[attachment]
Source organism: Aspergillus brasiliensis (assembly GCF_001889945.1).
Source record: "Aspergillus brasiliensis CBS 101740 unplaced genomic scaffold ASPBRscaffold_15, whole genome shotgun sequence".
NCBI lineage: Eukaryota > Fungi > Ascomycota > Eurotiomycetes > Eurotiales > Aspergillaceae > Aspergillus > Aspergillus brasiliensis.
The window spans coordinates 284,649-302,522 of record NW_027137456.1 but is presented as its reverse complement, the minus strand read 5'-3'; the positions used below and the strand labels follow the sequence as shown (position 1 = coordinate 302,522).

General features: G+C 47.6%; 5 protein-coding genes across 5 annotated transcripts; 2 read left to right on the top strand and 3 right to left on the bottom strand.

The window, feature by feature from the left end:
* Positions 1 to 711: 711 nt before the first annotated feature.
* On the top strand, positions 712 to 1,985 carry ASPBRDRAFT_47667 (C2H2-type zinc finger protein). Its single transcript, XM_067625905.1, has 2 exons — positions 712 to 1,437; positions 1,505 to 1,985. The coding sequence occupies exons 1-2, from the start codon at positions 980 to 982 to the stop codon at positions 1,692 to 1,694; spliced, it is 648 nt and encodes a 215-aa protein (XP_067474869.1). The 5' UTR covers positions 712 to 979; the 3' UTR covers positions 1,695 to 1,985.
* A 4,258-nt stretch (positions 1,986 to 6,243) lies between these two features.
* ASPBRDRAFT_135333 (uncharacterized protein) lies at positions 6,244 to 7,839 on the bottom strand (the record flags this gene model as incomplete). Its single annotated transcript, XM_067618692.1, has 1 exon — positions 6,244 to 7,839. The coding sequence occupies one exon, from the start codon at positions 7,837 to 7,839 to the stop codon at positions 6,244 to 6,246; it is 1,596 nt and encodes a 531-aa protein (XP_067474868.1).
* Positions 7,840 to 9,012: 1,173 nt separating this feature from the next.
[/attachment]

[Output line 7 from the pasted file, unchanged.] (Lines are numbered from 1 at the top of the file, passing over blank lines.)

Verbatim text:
* Positions 1 to 711: 711 nt before the first annotated feature.